The Extent and Severity of the Mackay Highlands 2018 Wildfires

Hines, H. B., Brook, M., Wilson, J., McDonald, W. J. F., & Hargreaves, J. (2020)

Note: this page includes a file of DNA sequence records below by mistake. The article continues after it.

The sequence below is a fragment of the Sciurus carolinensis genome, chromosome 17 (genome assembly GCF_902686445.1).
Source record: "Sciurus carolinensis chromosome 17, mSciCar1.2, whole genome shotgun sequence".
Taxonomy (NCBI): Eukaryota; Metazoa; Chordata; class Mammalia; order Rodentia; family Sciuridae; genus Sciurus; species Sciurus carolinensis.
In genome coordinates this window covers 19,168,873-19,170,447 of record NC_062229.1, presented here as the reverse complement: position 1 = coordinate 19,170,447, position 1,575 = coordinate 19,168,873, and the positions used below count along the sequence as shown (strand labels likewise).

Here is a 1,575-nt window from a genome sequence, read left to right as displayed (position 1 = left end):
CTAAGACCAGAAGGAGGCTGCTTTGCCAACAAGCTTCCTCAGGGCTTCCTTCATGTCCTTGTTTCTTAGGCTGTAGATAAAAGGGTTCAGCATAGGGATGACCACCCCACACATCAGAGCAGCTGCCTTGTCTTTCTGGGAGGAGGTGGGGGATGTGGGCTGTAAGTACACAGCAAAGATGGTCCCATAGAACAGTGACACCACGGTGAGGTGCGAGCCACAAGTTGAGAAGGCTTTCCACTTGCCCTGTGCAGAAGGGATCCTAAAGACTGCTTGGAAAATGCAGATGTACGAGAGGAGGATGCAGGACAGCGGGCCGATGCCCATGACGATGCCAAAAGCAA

During an unprecedented fire season in Queensland in 2018, a complex of fires burnt in the Mackay Highlands region of Queensland. Some of these fires had been burning continuously since August, but an extreme heatwave in November caused the rapid expansion of intense fire, just prior to the wet season breaking. The fires affected 12 areas of Queensland Parks and Wildlife Service (QPWS) managed estate, with approximately 71,000 ha or 41% of this estate burnt. In this paper, we document the methods used to map the extent and severity of these fires and consider the potential impacts on natural values, within QPWS managed estate. Extensive areas (57,113 ha) of eucalypt woodlands and forests were burnt. Whilst fire adapted, the extent of fire and the high proportion burnt at very high to extreme severity in these ecosystems are likely to have affected a range of significant species. Of particular concern was the area (11,217 ha) of rainforest and scrub communities burnt, particularly cloud rainforests in the Eungella-Crediton area. These are highly fire-sensitive ecosystems and our observations suggest that, even at very low fire severity, impacts are likely highly significant and long lasting. This event provides an important opportunity to assess in detail the ecological effects of fire to inform conservation management of these fire-sensitive communities. With the predicted increases in the frequency, magnitude and duration of heatwaves, fires will become more common within mesic vegetation communities hitherto considered self-protected from fire.